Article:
What Can Be Predicted for Children Who Did Not Participate?
Results so far have shown that the number of pedagogical questions parents asked children predicted both the consent for children’s participation in a test and children’s behavior during the test. This indicates that children’s participation and behavior may be related as well—that is, if we had tested children whose parents did not consent them to participate, they may have responded differently than children who did participate (Figure 2).
To test this hypothesis, we applied model-based multiple imputation to our data (Rubin, 2004). We first fitted regression models to predict the seven test measurements from the seven observational measurements, based on data from the participating group. The resulting models were then used to predict behavior of the not-participating group stochastically for 100 independent runs of simulations.3
Results showed that across the 100 runs of simulations, the means of the imputed not-participating groups were significantly lower than the participating group for five out of the seven test measurements (Table S3; Yu et al., 2020). When we compare the imputed groups to size-matched subsamples randomly chosen from the participating group (bootstrapping groups, also resampled for 100 runs), these mean differences reached statistical significance for all five measurements (Figure S1; Yu et al., 2020). This implies that the mean differences were robust and not caused by the stochastic nature of the imputation procedure. Furthermore, all the mean differences were in the same direction—they all suggested that the not-participating group would have learned and explored less with the toy. The effect sizes (Cohen’s d) of these differences ranged from 0.08 to 0.23, which means that the systematic between-group differences could be as much as 23% of the pooled within-group standard deviations. In addition to these mean differences, the standard deviations of the simulated not-participating groups are significantly higher than that of the participating group for six out of the seven measurements (Figure S1; Yu et al., 2020).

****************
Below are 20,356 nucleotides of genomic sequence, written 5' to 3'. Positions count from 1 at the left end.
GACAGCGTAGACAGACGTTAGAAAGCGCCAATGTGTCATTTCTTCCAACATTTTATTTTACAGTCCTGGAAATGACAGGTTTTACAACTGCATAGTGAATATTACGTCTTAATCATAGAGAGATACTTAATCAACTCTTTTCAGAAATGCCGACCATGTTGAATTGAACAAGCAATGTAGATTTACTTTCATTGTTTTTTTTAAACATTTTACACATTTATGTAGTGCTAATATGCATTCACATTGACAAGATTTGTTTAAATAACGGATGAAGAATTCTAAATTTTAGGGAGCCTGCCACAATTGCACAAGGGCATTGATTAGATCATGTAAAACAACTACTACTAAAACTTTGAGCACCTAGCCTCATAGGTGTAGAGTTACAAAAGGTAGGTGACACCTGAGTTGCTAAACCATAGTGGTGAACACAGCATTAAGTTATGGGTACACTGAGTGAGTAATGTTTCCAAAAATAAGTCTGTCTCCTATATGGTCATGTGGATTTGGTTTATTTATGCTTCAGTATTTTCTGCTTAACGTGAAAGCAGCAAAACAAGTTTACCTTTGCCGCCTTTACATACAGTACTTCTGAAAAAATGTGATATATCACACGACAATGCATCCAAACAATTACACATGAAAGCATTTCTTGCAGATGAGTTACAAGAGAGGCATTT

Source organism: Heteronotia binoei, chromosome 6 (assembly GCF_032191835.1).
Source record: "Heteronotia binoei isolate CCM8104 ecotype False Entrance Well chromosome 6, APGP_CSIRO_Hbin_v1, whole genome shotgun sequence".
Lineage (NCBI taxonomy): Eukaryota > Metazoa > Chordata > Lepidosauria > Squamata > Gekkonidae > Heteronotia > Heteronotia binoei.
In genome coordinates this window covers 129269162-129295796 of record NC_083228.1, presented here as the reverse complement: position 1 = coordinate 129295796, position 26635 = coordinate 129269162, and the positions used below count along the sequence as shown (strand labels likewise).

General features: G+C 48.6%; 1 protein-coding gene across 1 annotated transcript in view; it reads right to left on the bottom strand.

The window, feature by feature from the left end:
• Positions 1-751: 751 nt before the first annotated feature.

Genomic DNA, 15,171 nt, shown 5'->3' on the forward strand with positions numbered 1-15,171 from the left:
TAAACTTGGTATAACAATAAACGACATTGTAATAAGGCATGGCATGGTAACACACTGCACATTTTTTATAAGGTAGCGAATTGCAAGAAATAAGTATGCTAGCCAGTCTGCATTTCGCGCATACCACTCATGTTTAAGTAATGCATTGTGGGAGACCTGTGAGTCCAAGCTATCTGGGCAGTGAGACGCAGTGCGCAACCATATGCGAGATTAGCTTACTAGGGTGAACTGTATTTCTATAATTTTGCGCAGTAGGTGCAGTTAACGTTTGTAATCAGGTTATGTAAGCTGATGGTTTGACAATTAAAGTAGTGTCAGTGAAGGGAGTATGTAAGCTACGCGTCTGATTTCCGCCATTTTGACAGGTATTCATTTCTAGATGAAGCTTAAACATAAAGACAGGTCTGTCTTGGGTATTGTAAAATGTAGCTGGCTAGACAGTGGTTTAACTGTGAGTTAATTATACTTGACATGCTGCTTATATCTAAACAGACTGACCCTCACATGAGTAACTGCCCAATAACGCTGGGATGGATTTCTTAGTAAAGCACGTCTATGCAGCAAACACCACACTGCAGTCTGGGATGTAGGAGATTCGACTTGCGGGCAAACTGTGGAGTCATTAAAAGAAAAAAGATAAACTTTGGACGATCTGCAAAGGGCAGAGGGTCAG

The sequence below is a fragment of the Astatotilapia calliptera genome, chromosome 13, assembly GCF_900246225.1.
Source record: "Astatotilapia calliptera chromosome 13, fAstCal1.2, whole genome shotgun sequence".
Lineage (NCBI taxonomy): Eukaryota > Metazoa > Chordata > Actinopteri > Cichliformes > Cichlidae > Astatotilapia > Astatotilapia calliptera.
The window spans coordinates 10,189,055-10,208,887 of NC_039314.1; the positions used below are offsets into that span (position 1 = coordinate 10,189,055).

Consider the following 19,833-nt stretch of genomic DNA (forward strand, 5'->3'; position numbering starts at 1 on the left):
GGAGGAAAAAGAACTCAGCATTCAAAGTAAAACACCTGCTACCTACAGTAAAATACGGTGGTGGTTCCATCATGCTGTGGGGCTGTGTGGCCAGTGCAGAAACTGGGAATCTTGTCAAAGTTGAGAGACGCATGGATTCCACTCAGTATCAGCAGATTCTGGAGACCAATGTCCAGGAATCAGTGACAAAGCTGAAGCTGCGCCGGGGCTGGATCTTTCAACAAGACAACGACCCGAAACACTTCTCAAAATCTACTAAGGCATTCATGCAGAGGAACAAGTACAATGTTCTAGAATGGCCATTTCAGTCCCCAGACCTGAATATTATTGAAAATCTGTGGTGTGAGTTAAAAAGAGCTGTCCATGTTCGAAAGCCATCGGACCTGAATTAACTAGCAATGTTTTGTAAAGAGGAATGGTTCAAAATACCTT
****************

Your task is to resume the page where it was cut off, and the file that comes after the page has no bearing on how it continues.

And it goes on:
To verify our predictions from multiple imputation, we used propensity score matching (PSM; Rosenbaum & Rubin, 1985) to select subsamples of the participating group that matched the not-participating group in size as well as the probability to participate (i.e., although these children actually participated in the test, the way their parents interacted with them during observation resembled those who did not participate, thus resulting in a low propensity score for participation).4 Details about the matching methods are provided in the Supplemental Materials (Yu et al., 2020). Group means of test measurements from the PSM groups resembled that of the imputed groups and not that of the participating group (Figure 3 and Figure S1; Yu et al., 2020): For six out of seven measurements, the PSM groups had significantly lower means than the bootstrapping groups, indicating that children whose parents interacted with them like those who did not participate learned and explored less with the toy. At the same time, the PSM groups did not significantly differ from the imputed groups for five out of these six measurements, which validates the imputed results.
Are Predictions From the Models Valid?